Suzuki GSX1300 Hayabusa Bike Overview
In the last couple of decades of the 20th century, three of the four big Japanese bike makers were engaged in a horsepower arms race – all aiming for the ‘fastest production motorcycle’ crown. Kawasaki, then Honda, then Suzuki all took turns in building super-powerful, aerodynamically sculpted bikes with top speeds that could approach 200mph.
Kawasaki’s 147bhp ZZ-R1100 would top 170mph when launched in 1991, then Honda’s 1997 CBR1100XX Super Blackbird topped that with 160bhp and 180mph, before Suzuki trumped them both with the 1999 GSX1300R Hayabusa. That had a bit more power – nearly 175bhp – but its superior aerodynamics gave a big leap in top speed, now up to almost 195mph in the right conditions on early models.
Named after a Japanese falcon, the Hayabusa took much of its engine tech from Suzuki’s much smaller GSX-R750 superbike, translated into a 1,299cc inline-four motor, with a conventional 16-valve DOHC water-cooled layout. Dual-valve throttle body fuel injection gives smooth low-down drive, plus screaming top-end power, and ram-air intakes positioned next to the headlight channel high-speed, cool air directly into the engine inlets, boosting power even more at three-figure speeds.
That motor is housed in a chassis which is also fairly conventional superbike fare: a twin-spar aluminium frame, USD front forks, six-piston front brake calipers and adjustable rear monoshock suspension. The weight – around 250kg ready to ride – rules out the sharpest of circuit handling, but it does much better than you might expect on track. Fit uprated tyres, adjust the suspension to suit your riding style, and it will keep up with many smaller sharper machines, especially on a faster track where you can catch up down the straights…
It’s not all about performance though: the Hayabusa is big and comfy enough to make a good solo tourer, and is a practical daily mile muncher. Tyres, chains and brake pads wear fast if you start using all that power though.
Suzuki released an updated model in 2007, which had a larger 1,340cc capacity, revised engine and chassis performance, and added a basic electronics package: ABS, power modes and traction control. The overall proposition didn’t change too much though, and many first-generation Busa owners actually prefer their original, more brutal machines.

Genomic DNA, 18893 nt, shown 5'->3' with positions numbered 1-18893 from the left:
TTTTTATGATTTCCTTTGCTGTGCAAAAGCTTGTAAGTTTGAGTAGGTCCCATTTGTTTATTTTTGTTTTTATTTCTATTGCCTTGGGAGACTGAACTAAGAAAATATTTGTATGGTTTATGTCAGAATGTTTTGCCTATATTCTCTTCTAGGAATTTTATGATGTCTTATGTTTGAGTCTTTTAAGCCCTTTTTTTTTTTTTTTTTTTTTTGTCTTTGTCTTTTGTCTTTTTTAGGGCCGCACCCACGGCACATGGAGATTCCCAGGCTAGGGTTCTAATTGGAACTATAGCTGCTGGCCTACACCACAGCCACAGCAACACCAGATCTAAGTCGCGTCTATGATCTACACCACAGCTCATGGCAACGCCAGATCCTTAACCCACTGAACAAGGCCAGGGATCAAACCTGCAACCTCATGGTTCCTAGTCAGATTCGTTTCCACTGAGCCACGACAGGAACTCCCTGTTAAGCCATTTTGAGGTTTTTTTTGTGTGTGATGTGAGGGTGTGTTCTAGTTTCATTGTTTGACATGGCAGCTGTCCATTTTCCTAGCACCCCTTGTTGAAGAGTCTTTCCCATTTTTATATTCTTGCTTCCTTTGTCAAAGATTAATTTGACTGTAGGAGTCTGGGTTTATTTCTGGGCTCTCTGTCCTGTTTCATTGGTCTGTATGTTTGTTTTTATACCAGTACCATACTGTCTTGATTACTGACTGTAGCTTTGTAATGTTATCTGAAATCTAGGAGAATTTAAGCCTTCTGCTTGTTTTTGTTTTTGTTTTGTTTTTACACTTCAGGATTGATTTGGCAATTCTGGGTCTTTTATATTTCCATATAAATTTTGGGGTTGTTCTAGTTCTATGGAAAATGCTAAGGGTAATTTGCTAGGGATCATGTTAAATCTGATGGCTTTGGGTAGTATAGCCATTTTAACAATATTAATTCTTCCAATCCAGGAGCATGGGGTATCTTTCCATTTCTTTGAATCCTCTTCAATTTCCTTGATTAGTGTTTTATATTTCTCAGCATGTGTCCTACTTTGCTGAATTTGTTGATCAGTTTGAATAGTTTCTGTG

There are loads of Hayabusas around, so you can take your pick when looking to pick one up. We like standard bikes, though intelligent upgrades are always welcome. High-quality exhausts from Yoshimura or Akrapovic, a Dynojet Power Commander, better brakes, fresh tyres and heated grips are always welcome. Later bikes have Brembo brake calipers, and if you can, we’d go for one of these…
Suzuki GSX1300 Hayabusa Bike Spec
- Top speed186mph
- Average fuel consumption38mpg
- Seat height805mm
- EngineLiquid cooled, four stroke, 16v, inline four
Suzuki GSX1300 Hayabusa Bike Insurance
Suzuki GSX1300 Hayabusa Bike Gallery
Great ride not over stretched!
Front fork seals but never misses a beat
A lit of riders up grade front brakes but I still have to tokico great for me I did up grade pistons for stainless.
It is heavy at low speeds but goes round corners nice!
Blink and you will miss it!
Depends how you ride it great fun and well worth the tank of fuel!
Definitely the brakes should have brembos
Pootles along easily at slow speeds and cruises effortlessly on motorways
Height adjustable handle bars would be a bonus and slightly lower foot pegs
No rust or signs of wear. Looks as new as the day I bought her.
Brilliantly smooth at all times, all the weight evaporates as soon as your moving. Change of direction is perfectly good for the road.
Ridiculous power. 3rd gear is perfect from 20mph – 120mph.
50mpg during a 10 miles of town and 15miles of 90mph motorway commute.
Not too snatchy, known for fading from high speeds repetitively.
Smooth power delivery with plenty of torque. Handles really well for a big bike and can hold its own on the twisty back roads. Normal motorway cruising is effortless again due to the power and torque available. Due to the riding position not too much strain on the wrists either.
195BHP and 120lb/ft of torque, enough said.
I usually get 150 miles to a tank two up and friends have had closer to 180 miles one up. Tax is in the upper band. I use the OE Bridgestone tyres and usually get 3000 miles from a rear. Servicing is at the same interval as my old Bandit and costs are similar.
No issues to date. Paint finish is quite thin especially where a pillion places their heels.
Upgraded Brembo brakes with ABS. Not overly intrusive with plenty of stopping power.
It’s not as heavy as it looks. Handles brilliantly on battle ax s20r tyres.
The engine just takes everything you give it, it doesn’t stop even cruising in 6th gear if you want to go just give it some and it takes off with ease
It is a big bike so naturally uses a lot of fuel I get 100 miles out of a tank through town but it’s worth it just to ride. It costs £800 off a year to insure as I’m still classed as a young rider under 30 but I wouldn’t change it
Immobiliser is a bit iffy, it engages when idling under 1.5rpm and takes ages to disengage to get going again still waiting on Suzuki to get back to me on this problem.
Brakes are spot on haven’t had any problems with them
Unlimited power, grin factor off the charts and handles well if you swap the original pipes for lighter ones.
It’s a hayabusa, the original hyperbike
Never going to be 125cc costs but for a big bike it’s cheap to run.
Only had to replace the reg rec and the usual consumables since new.
Stops like a bus. Back breaks get squirrely under heavy braking and front brakes are not quite good enough to stop the heavy bike at speed. Upgrade them to better pads and disks, and get braided lines.